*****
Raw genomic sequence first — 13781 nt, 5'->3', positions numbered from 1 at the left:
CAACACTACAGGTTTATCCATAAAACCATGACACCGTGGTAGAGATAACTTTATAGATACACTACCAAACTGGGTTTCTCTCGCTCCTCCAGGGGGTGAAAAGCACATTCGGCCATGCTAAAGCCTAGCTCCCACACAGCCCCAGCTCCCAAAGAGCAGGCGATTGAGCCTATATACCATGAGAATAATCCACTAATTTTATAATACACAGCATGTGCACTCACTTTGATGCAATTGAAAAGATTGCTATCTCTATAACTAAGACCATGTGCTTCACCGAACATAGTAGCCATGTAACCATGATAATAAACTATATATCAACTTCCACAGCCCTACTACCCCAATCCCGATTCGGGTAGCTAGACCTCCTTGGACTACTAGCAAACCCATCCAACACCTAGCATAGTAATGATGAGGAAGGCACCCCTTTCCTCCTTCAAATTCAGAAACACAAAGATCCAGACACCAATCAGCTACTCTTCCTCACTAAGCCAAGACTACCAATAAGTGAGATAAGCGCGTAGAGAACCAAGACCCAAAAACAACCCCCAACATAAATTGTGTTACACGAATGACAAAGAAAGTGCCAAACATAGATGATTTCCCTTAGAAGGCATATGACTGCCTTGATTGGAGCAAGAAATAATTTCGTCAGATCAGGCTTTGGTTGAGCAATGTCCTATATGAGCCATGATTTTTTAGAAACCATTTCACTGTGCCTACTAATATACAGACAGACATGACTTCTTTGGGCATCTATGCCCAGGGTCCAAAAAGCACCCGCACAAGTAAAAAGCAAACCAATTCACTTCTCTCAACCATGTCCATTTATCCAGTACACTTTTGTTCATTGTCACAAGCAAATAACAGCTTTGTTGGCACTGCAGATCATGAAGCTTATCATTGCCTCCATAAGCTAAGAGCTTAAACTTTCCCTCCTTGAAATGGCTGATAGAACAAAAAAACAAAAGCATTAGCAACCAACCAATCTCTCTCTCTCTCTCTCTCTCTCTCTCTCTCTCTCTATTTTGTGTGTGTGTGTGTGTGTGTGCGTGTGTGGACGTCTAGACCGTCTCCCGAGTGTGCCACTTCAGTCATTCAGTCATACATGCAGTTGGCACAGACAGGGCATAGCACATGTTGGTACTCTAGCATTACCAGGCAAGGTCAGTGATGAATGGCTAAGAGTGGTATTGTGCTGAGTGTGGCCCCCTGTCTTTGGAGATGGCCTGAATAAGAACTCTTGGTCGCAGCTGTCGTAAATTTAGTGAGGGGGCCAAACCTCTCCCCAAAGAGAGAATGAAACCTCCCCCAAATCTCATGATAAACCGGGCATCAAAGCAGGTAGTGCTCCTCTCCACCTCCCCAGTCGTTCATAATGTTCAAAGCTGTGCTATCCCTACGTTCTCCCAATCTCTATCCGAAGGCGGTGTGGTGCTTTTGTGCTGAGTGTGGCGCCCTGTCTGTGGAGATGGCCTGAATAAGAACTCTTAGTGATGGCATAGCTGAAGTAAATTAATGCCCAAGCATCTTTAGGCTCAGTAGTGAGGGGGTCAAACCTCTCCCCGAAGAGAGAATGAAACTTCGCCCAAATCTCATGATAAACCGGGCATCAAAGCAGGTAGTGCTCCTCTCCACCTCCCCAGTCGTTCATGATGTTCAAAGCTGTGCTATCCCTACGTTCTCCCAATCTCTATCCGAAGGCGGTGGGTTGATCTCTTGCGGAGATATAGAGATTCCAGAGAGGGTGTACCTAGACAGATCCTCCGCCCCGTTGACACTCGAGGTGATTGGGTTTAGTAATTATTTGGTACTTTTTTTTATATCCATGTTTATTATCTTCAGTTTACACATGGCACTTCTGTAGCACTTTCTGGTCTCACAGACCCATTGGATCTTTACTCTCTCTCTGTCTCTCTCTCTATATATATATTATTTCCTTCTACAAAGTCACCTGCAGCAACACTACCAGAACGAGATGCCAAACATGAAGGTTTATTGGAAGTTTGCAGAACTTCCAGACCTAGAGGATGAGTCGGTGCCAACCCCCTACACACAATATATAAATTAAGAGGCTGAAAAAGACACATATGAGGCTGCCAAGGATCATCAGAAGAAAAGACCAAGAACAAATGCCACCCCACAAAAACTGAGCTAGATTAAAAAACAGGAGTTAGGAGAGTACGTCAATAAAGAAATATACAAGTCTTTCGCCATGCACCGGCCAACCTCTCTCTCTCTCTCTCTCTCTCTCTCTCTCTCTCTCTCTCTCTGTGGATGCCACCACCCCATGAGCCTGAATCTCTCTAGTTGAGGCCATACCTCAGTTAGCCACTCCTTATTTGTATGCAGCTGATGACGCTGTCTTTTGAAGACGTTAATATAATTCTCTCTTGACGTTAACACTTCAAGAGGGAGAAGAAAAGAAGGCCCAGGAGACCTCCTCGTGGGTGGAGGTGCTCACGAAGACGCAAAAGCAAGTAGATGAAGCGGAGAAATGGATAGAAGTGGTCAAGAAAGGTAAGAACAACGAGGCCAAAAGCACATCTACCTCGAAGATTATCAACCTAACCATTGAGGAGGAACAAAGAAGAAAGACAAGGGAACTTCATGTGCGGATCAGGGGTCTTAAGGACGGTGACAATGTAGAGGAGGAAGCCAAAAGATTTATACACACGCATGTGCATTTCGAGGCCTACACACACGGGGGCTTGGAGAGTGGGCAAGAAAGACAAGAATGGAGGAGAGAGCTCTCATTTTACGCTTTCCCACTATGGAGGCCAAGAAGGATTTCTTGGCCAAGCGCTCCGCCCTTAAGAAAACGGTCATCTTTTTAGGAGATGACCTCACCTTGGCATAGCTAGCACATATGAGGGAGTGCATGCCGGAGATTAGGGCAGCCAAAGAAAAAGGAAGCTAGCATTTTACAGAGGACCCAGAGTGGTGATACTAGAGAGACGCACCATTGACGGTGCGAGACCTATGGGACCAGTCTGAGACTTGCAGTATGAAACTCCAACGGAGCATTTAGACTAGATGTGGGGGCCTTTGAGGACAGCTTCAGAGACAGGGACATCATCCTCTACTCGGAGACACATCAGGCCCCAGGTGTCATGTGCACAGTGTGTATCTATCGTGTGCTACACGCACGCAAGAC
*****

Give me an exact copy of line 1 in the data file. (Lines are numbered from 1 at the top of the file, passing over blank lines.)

Raw genomic sequence first — 13781 nt, 5'->3', positions numbered from 1 at the left: